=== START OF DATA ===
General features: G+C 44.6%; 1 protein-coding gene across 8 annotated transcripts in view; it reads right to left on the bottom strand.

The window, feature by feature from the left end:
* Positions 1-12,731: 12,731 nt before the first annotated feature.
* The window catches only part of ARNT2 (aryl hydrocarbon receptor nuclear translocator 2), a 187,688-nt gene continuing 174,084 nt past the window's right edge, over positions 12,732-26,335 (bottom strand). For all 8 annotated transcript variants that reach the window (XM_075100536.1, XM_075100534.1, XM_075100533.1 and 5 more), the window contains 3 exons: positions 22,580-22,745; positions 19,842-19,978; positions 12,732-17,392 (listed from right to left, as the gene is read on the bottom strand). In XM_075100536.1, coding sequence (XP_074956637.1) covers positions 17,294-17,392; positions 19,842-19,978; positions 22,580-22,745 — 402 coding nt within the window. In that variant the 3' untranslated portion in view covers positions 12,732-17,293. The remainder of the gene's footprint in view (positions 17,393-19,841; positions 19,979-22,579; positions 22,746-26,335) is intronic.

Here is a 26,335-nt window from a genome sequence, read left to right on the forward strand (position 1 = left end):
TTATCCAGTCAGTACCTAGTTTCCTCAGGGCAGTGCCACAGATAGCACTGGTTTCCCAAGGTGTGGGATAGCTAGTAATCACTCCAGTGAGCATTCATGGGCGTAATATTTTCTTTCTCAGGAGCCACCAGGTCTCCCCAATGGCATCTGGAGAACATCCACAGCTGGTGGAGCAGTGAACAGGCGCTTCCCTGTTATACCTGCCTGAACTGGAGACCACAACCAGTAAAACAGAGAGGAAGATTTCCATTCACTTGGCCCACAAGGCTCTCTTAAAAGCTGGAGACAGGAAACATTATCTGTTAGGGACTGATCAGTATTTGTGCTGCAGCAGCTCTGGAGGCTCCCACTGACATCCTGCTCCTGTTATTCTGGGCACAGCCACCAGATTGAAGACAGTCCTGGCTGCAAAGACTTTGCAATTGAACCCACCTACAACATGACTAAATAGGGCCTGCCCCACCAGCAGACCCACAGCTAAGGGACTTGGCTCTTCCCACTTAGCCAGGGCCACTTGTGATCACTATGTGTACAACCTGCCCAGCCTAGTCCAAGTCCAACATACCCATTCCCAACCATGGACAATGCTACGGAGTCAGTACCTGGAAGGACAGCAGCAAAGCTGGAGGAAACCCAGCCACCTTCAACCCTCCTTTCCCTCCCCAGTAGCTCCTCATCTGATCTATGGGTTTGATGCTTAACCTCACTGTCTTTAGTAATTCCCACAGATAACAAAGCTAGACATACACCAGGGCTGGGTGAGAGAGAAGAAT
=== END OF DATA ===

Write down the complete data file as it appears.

General features: G+C 44.6%; 1 protein-coding gene across 8 annotated transcripts in view; it reads right to left on the bottom strand.

The window, feature by feature from the left end:
* Positions 1-12,731: 12,731 nt before the first annotated feature.
* The window catches only part of ARNT2 (aryl hydrocarbon receptor nuclear translocator 2), a 187,688-nt gene continuing 174,084 nt past the window's right edge, over positions 12,732-26,335 (bottom strand). For all 8 annotated transcript variants that reach the window (XM_075100536.1, XM_075100534.1, XM_075100533.1 and 5 more), the window contains 3 exons: positions 22,580-22,745; positions 19,842-19,978; positions 12,732-17,392 (listed from right to left, as the gene is read on the bottom strand). In XM_075100536.1, coding sequence (XP_074956637.1) covers positions 17,294-17,392; positions 19,842-19,978; positions 22,580-22,745 — 402 coding nt within the window. In that variant the 3' untranslated portion in view covers positions 12,732-17,293. The remainder of the gene's footprint in view (positions 17,393-19,841; positions 19,979-22,579; positions 22,746-26,335) is intronic.

Here is a 26,335-nt window from a genome sequence, read left to right on the forward strand (position 1 = left end):
TTATCCAGTCAGTACCTAGTTTCCTCAGGGCAGTGCCACAGATAGCACTGGTTTCCCAAGGTGTGGGATAGCTAGTAATCACTCCAGTGAGCATTCATGGGCGTAATATTTTCTTTCTCAGGAGCCACCAGGTCTCCCCAATGGCATCTGGAGAACATCCACAGCTGGTGGAGCAGTGAACAGGCGCTTCCCTGTTATACCTGCCTGAACTGGAGACCACAACCAGTAAAACAGAGAGGAAGATTTCCATTCACTTGGCCCACAAGGCTCTCTTAAAAGCTGGAGACAGGAAACATTATCTGTTAGGGACTGATCAGTATTTGTGCTGCAGCAGCTCTGGAGGCTCCCACTGACATCCTGCTCCTGTTATTCTGGGCACAGCCACCAGATTGAAGACAGTCCTGGCTGCAAAGACTTTGCAATTGAACCCACCTACAACATGACTAAATAGGGCCTGCCCCACCAGCAGACCCACAGCTAAGGGACTTGGCTCTTCCCACTTAGCCAGGGCCACTTGTGATCACTATGTGTACAACCTGCCCAGCCTAGTCCAAGTCCAACATACCCATTCCCAACCATGGACAATGCTACGGAGTCAGTACCTGGAAGGACAGCAGCAAAGCTGGAGGAAACCCAGCCACCTTCAACCCTCCTTTCCCTCCCCAGTAGCTCCTCATCTGATCTATGGGTTTGATGCTTAACCTCACTGTCTTTAGTAATTCCCACAGATAACAAAGCTAGACATACACCAGGGCTGGGTGAGAGAGAAGAAT